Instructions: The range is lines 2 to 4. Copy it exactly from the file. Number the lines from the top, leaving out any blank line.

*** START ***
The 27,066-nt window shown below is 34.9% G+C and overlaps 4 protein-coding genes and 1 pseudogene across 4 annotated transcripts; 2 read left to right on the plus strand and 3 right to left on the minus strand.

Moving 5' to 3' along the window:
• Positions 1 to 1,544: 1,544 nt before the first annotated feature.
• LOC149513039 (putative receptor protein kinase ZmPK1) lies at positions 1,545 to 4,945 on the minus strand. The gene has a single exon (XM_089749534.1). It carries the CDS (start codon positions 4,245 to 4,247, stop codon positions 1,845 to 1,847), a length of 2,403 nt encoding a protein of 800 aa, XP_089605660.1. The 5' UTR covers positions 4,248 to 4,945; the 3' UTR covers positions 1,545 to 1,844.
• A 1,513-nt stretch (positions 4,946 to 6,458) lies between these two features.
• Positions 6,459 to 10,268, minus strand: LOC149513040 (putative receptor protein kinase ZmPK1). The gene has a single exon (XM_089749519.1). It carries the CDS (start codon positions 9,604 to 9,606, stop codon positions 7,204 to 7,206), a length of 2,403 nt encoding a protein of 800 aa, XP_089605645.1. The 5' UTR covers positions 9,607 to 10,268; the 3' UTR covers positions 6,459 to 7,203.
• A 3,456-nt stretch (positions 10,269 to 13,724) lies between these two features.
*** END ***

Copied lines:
Moving 5' to 3' along the window:
• Positions 1 to 1,544: 1,544 nt before the first annotated feature.
• LOC149513039 (putative receptor protein kinase ZmPK1) lies at positions 1,545 to 4,945 on the minus strand. The gene has a single exon (XM_089749534.1). It carries the CDS (start codon positions 4,245 to 4,247, stop codon positions 1,845 to 1,847), a length of 2,403 nt encoding a protein of 800 aa, XP_089605660.1. The 5' UTR covers positions 4,248 to 4,945; the 3' UTR covers positions 1,545 to 1,844.